Our biggest decision was whether to take the direct route of 14km to Casa Dozon (ie the short cut) or the scenic route of 22km via the ruins of an old monastery. Guess which one the tour guide said we were taking? What do you reckon. Well it was the short route. Two reasons for doing this – Val had walked that way before and we were also aware of the number of people that might be coming through to the Albergue and we wanted to guarantee getting a bed. The short route guaranteed we would be here before the long route.
There’s really not much to say about today that I haven’t said already – quaint towns, beautiful flowers, ferny glades and even a long gentle hill. So instead of saying what the walk was like let me show you how beautiful it was for the most part.
Now this little dog was a sweet little thing. Two behind a fence started barking and they were quickly joined by two loose dogs. One looked as though she wanted some attention but was very very nervous. I put out my hand (very cautiously) and she wasn’t happy. When I touched her she went to snap but didn’t bite. I offered my hand again and she came closer. Eventually she trusted me, licked me and then lay down on the road for me to pat her. I wonder what had happened in her life that made her so scared of people.
One thing I have not mentioned other than briefly is breakfast. It’s a hit and miss affair really. It seems that in the small villages, there may be a cafe/bar open and there may not be. Even if you are told one will be open, it’s still unpredictable. They just don’t do mornings very well here. Bummer if you are a desperate coffee addict. We were looking for the cafe this am we were told by our host would be open at 7am. Nah, not open. So we walked onwards. In the small town of Cotelas we found one open. This fellow is another enterprising character who has worked hard to let pelegrinos know of his business. What was so nice to see was the he really took pride in his place. He advertised well too with posters on light posts/trees we had been passing the day before. He offered taxis for tired broken down pilgrims. Great guy and a nice start to the day. Chorizo and toast is quite sustaining washed down with a glass of leche caliente (hot milk) – I just can’t get a taste for coffee.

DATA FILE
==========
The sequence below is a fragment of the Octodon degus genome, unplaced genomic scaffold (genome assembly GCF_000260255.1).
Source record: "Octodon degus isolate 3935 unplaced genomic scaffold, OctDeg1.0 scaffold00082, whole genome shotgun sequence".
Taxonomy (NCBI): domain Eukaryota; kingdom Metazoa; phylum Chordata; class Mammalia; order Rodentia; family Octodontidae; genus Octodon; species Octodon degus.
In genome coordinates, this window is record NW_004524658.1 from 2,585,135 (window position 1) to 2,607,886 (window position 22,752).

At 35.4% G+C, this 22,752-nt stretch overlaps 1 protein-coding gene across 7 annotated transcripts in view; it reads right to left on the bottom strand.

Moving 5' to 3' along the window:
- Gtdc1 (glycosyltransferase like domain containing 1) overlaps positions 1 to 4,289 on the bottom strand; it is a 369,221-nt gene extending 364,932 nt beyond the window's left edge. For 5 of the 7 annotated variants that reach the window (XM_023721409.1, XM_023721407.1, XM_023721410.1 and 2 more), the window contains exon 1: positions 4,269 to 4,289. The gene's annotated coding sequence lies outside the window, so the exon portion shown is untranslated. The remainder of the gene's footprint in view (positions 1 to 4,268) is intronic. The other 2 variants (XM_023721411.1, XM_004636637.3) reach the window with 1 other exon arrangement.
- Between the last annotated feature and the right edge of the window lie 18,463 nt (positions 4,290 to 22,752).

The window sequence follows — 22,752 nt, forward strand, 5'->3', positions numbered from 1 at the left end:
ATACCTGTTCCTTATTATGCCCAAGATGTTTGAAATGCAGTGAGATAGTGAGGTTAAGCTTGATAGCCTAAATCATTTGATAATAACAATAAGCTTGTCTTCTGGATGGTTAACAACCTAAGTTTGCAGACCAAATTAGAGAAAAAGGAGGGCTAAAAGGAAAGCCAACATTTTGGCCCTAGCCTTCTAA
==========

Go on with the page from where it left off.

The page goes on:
One of the other delights of the morning was the woman who was out watering her large veggie plot. She saw me taking her photo and Val started talking to her. She was most concerned that her photo would be shown around the world and her Sombero was broken. Not with a broken Sombero!! I love these little exchanges that would be just lost on my without my translator. It’s part of what the whole trip is about for me.
The one disadvantage of the short route we took today was we needed to walk for about 5km along the side of a major road. We were on a track beside it so separated from the traffic. But we were out in the open and had the noise of the traffic as companions. Soon we had some company. I wonder what the Spanish equivalent of Brown’s cows is.
So much for our haste to get to the albergue. We were the first to arrive and so got the best bunks – we’re tucked in a little corner of a large room of 10 bunks. Señor Draughtsman has arrived looking very tired and we have the 6 French people who were dining with Cesar yesterday when we arrived at his spider’s lair. There are also a couple of young Spanish blokes and a couple of oldish German men. No Herr CLACK CLACK to be heard anywhere – he has probably finished his Camino now.
Tomorrow will be our longest day of 27km as we head to Silleda. Hope I sleep well tonight with all my new roommates.